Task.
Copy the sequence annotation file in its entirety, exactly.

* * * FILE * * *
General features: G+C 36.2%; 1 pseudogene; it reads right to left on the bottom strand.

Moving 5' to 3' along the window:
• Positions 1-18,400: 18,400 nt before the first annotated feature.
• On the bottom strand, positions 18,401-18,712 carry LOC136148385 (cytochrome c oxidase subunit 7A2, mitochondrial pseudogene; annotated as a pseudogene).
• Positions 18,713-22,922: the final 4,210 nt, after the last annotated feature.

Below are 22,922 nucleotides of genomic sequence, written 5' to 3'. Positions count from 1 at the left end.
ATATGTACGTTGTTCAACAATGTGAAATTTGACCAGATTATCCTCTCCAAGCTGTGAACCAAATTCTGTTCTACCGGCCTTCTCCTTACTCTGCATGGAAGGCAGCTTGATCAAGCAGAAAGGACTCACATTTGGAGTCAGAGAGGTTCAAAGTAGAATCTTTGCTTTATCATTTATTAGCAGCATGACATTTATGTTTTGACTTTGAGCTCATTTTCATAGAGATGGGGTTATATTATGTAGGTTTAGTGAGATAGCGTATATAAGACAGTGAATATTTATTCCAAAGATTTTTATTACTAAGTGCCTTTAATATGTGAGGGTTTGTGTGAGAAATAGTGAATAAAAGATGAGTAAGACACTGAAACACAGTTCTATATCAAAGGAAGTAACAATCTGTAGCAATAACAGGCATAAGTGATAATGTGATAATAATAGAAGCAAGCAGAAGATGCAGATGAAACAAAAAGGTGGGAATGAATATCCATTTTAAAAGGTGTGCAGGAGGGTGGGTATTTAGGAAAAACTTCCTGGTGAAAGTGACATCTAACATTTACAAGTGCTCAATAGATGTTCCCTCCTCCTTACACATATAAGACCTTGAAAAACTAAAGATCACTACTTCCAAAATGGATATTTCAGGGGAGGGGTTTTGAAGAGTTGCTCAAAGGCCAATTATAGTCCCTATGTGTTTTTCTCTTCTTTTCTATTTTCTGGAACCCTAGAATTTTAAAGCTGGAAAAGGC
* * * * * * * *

General features: G+C 36.2%; 1 pseudogene; it reads right to left on the bottom strand.

Moving 5' to 3' along the window:
• Positions 1-18,400: 18,400 nt before the first annotated feature.
• On the bottom strand, positions 18,401-18,712 carry LOC136148385 (cytochrome c oxidase subunit 7A2, mitochondrial pseudogene; annotated as a pseudogene).
• Positions 18,713-22,922: the final 4,210 nt, after the last annotated feature.

Below are 22,922 nucleotides of genomic sequence, written 5' to 3'. Positions count from 1 at the left end.
ATATGTACGTTGTTCAACAATGTGAAATTTGACCAGATTATCCTCTCCAAGCTGTGAACCAAATTCTGTTCTACCGGCCTTCTCCTTACTCTGCATGGAAGGCAGCTTGATCAAGCAGAAAGGACTCACATTTGGAGTCAGAGAGGTTCAAAGTAGAATCTTTGCTTTATCATTTATTAGCAGCATGACATTTATGTTTTGACTTTGAGCTCATTTTCATAGAGATGGGGTTATATTATGTAGGTTTAGTGAGATAGCGTATATAAGACAGTGAATATTTATTCCAAAGATTTTTATTACTAAGTGCCTTTAATATGTGAGGGTTTGTGTGAGAAATAGTGAATAAAAGATGAGTAAGACACTGAAACACAGTTCTATATCAAAGGAAGTAACAATCTGTAGCAATAACAGGCATAAGTGATAATGTGATAATAATAGAAGCAAGCAGAAGATGCAGATGAAACAAAAAGGTGGGAATGAATATCCATTTTAAAAGGTGTGCAGGAGGGTGGGTATTTAGGAAAAACTTCCTGGTGAAAGTGACATCTAACATTTACAAGTGCTCAATAGATGTTCCCTCCTCCTTACACATATAAGACCTTGAAAAACTAAAGATCACTACTTCCAAAATGGATATTTCAGGGGAGGGGTTTTGAAGAGTTGCTCAAAGGCCAATTATAGTCCCTATGTGTTTTTCTCTTCTTTTCTATTTTCTGGAACCCTAGAATTTTAAAGCTGGAAAAGGC